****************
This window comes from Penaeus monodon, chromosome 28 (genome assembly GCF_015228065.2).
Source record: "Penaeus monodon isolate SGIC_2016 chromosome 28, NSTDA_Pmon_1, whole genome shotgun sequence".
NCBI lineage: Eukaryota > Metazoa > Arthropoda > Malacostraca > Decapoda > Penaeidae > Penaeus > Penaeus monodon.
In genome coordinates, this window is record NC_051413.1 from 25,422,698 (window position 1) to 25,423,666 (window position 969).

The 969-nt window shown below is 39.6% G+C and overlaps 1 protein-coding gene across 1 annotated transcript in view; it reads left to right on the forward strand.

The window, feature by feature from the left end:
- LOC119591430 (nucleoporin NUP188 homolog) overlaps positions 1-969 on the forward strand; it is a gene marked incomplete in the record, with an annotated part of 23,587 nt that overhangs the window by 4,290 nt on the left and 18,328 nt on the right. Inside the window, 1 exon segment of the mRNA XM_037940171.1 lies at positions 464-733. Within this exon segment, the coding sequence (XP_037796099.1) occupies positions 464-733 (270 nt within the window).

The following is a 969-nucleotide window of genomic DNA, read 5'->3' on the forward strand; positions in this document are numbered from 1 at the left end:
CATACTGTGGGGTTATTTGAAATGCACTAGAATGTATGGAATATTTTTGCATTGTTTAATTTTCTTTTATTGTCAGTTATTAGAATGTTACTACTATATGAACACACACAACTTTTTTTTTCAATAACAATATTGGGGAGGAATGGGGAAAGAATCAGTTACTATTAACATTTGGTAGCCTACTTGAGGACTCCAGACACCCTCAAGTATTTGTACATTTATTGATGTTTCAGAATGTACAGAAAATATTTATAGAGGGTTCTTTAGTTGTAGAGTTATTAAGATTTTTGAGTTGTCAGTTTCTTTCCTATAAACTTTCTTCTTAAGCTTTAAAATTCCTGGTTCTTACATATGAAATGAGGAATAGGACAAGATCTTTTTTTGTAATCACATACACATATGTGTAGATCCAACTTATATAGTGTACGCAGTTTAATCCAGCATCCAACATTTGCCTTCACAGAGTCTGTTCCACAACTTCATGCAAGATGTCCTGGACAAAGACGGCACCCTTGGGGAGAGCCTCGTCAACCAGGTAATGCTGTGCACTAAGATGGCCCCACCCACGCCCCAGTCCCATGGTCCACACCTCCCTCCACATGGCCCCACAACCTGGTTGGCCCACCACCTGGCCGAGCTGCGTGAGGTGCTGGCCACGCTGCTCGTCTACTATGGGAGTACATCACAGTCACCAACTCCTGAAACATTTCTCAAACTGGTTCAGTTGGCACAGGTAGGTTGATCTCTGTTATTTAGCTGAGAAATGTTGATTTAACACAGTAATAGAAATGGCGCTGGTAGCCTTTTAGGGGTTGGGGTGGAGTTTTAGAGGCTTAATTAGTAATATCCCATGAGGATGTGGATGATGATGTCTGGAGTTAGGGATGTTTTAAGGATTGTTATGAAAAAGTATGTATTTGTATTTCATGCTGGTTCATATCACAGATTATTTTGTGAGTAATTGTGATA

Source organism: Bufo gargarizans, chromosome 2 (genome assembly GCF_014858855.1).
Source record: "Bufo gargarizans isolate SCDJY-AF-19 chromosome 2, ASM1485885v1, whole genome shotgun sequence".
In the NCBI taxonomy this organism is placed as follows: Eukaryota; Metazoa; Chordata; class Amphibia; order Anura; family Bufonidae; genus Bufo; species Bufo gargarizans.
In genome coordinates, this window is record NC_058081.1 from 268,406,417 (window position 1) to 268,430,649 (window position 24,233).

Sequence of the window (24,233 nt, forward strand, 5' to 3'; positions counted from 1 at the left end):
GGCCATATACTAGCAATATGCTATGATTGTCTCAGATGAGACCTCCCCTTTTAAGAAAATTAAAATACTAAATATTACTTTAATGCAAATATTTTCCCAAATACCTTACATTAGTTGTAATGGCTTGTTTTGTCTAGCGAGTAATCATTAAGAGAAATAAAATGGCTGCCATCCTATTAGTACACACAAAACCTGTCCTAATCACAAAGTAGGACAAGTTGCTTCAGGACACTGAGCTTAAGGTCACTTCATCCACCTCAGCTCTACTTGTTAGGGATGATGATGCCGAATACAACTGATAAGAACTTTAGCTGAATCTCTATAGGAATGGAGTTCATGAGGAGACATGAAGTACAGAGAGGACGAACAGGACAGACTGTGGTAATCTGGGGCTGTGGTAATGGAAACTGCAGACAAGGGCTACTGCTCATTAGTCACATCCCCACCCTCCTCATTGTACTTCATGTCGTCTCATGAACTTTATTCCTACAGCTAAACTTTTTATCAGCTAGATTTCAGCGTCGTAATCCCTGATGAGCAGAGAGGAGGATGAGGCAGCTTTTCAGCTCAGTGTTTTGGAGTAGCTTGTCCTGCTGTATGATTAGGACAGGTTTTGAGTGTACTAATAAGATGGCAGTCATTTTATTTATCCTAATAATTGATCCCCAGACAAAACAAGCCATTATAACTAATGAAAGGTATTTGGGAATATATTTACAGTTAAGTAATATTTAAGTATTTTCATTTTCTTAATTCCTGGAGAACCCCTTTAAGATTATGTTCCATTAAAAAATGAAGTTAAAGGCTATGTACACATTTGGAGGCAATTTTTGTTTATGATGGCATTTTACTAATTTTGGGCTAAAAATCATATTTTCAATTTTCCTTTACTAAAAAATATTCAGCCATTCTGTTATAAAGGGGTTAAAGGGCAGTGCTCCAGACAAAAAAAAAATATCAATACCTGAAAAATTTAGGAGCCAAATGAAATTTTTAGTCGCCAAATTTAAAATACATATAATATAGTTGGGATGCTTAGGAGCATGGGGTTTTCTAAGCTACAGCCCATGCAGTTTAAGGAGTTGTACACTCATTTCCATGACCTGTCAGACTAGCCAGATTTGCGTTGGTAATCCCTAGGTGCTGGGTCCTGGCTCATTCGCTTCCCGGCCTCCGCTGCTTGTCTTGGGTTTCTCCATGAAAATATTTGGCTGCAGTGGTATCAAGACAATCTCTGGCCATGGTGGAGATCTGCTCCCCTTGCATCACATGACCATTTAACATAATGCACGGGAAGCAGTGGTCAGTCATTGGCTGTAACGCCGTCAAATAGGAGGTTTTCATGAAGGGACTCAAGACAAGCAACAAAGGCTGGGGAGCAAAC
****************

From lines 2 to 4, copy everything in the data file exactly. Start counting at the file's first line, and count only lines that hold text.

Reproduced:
Source record: "Penaeus monodon isolate SGIC_2016 chromosome 28, NSTDA_Pmon_1, whole genome shotgun sequence".
NCBI lineage: Eukaryota > Metazoa > Arthropoda > Malacostraca > Decapoda > Penaeidae > Penaeus > Penaeus monodon.
In genome coordinates, this window is record NC_051413.1 from 25,422,698 (window position 1) to 25,423,666 (window position 969).